Source: MIL-OSI Submissions
Source: Federated Farmers
Confirmation that the old Masterton Vegetable Seeds processing plant will reopen for local seed growers is the ‘icing on the cake’ for peas growers in the Wairarapa this year, Karen Williams says.
PGG Wrightson Seeds has today announced a long-term lease of the former Akura Road site and machinery, which is “absolutely brilliant news” for local growers and the wider Wairarapa community, the Federated Farmers Biosecurity spokesperson and MPI Pea Weevil Governance Group Appointee says.
“To restore an operational seed cleaning and processing facility in the Wairarapa means we’ve cleared the last major hurdle to returning the local pea growing industry to where it was before the pea weevil incursion four years ago.”
The total ban on growing peas in the Wairarapa meant that 18 months ago the Masterton Vegetable Seeds plant was no longer financially viable. Fortunately, it was mothballed rather than dismantled.
PGG Wrightson Seeds will get it going again for processing of all seed types – cereals, vegetables and pulses, which provides a fantastic opportunity for local growers to not only resume previous crop options but also explore alternative crops. Other seed companies will also be able to use the processing facilities so Karen is optimistic that local growers will see a host of new seed growing options offered by seed companies.
“PGG Wrightson Seeds has already said they’ll look to increase their current Masterton site staff of five by another three or four workers. I think we’ll see a snowball effect, as seed companies offer more local contracts, growers respond and that flows on to employment gains for the whole community,” Karen says.
“This is particularly exciting in a post COVID-19 lockdown situation where the community is eager to see viable job creation.”
Federated Farmers, local growers and the Wairarapa Economic Development Strategy had been working behind the scenes to pitch to the Provincial Growth Fund for investment for a Wairarapa seed facility. It’s great that “Plan B” is no longer needed, she says.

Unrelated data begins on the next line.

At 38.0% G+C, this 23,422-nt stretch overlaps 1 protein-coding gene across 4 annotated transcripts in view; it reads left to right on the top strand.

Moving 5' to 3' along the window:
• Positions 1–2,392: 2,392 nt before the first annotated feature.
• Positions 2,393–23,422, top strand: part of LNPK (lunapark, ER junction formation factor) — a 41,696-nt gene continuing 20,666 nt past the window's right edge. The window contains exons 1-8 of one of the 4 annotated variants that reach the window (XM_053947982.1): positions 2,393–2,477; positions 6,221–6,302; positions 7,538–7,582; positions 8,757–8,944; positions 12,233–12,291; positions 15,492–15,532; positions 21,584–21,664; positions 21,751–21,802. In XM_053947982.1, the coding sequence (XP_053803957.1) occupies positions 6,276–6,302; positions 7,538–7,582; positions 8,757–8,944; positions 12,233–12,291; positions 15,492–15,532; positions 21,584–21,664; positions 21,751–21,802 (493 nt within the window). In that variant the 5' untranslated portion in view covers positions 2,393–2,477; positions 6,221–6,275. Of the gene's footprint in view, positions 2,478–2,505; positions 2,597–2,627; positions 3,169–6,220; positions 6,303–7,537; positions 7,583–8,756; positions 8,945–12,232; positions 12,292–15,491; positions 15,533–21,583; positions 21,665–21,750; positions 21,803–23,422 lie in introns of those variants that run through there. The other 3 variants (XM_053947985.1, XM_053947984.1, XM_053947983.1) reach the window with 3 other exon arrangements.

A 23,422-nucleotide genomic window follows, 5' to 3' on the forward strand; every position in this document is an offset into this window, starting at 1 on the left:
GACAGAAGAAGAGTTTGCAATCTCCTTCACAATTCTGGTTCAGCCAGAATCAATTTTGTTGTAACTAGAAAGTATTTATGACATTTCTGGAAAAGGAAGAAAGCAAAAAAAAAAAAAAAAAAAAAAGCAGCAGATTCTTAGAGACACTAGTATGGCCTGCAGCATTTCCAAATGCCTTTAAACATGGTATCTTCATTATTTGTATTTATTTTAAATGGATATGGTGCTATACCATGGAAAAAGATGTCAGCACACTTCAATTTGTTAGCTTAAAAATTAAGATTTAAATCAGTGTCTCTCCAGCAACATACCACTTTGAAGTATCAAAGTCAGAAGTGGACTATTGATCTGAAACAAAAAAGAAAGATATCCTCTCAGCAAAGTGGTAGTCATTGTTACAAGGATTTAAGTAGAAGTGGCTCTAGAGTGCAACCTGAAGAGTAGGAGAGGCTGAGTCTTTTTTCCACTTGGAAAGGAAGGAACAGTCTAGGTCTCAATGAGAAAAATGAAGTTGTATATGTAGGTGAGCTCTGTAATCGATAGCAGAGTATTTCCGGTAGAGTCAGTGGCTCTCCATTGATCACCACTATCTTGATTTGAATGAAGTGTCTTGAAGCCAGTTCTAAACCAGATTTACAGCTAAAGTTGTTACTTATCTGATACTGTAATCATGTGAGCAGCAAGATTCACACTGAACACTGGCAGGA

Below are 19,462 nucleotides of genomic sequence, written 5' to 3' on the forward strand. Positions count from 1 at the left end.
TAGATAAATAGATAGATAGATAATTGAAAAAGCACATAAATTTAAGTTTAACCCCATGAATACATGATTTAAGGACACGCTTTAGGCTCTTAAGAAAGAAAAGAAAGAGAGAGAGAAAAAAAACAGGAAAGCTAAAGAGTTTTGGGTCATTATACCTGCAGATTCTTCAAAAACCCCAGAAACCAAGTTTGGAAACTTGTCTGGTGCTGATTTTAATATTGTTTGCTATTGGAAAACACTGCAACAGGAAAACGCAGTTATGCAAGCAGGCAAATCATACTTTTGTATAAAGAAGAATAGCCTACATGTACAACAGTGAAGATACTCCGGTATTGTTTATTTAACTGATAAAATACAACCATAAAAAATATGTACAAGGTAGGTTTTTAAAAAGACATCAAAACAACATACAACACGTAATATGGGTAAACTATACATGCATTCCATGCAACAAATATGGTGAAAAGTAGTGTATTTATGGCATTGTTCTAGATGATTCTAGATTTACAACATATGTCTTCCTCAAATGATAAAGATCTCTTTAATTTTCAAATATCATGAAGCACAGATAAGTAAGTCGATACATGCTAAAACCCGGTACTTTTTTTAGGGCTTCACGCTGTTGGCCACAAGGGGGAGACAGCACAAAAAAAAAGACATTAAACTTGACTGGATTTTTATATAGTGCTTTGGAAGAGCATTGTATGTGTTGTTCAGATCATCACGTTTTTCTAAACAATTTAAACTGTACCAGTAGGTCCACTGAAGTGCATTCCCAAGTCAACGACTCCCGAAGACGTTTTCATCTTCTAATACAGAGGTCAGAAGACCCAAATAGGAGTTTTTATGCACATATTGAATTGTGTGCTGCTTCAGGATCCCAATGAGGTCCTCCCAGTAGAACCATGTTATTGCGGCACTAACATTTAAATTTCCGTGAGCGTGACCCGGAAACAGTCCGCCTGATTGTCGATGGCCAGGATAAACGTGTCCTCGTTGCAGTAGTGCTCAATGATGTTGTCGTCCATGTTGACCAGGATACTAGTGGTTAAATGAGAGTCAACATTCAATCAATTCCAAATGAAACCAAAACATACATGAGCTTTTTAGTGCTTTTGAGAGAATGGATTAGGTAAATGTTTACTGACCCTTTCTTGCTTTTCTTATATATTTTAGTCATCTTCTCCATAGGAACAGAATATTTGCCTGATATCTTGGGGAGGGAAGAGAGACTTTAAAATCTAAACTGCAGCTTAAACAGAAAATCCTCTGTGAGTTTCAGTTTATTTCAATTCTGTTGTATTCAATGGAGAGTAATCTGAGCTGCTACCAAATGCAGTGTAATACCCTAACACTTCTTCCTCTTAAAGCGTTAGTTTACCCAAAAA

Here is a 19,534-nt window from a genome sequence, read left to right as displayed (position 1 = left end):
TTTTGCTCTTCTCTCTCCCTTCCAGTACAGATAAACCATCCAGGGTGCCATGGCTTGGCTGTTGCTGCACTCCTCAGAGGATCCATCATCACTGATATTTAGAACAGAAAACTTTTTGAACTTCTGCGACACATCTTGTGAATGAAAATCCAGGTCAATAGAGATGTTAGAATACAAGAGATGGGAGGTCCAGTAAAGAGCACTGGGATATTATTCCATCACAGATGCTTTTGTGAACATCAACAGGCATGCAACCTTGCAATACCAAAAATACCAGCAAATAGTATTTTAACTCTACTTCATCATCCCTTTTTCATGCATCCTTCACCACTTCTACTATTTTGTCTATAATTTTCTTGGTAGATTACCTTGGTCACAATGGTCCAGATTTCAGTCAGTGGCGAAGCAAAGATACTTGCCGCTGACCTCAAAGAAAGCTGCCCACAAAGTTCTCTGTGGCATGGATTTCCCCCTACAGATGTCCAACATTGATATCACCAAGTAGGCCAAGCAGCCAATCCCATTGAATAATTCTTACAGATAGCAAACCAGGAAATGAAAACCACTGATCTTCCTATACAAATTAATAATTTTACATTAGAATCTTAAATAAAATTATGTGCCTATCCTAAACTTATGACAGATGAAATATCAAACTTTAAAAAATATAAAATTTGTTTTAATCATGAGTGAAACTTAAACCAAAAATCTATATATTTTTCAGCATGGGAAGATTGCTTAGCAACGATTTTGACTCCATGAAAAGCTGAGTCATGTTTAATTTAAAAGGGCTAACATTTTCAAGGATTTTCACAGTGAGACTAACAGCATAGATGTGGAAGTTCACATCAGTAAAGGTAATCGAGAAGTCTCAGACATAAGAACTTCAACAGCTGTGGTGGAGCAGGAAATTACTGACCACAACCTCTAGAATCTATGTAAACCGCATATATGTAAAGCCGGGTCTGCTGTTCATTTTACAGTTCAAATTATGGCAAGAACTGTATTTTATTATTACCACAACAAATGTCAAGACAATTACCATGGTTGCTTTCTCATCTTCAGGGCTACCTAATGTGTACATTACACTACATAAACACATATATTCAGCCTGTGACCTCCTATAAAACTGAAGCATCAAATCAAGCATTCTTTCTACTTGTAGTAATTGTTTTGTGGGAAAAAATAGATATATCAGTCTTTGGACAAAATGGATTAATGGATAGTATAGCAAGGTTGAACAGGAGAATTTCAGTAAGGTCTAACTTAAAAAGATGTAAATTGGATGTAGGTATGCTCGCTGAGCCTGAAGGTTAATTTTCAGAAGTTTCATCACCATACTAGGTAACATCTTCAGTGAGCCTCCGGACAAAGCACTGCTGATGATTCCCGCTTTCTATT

One factor that would have given PGG Wrightson Seeds assurance their additional investment was sound was the progress being made on enhancing water storage locally by Wairarapa Water Limited.
“To successfully grow crops of all types in the Wairarapa – and indeed for home gardeners, industrial users, towns and rural communities – there needs to be surety of water when we don’t get rainfall for long stretches. The government, businesses and local farmers are investing to continue progress to achieving that water security and support local resilience.”
There’s another reason why a strong seed growing industry in the Wairarapa is vital, and not just because prior to the weevil incursion the Wairarapa was responsible for 10% of the $50 million in domestic sales and $80 million of export sales that New Zealand earned from peas in 2016.
“We’re also eager to get growing contracts so that we can get back amongst delivery of high quality seeds that are geographically isolated from other big seed growing areas. We need that for biosecurity,” Karen says.
“If the pea weevil incursion had happened to Canterbury and we needed to lock down that entire area with a pea growing ban, that would have been a massive hit to the pea growing industry.
“So we need each other and we need that geographic isolation to help us.
“Our message to the seed companies is ‘help us build a resilient seed industry’. PGG Wrightson Seeds has shown that commitment and confidence in local growers; we’d like others to do the same.”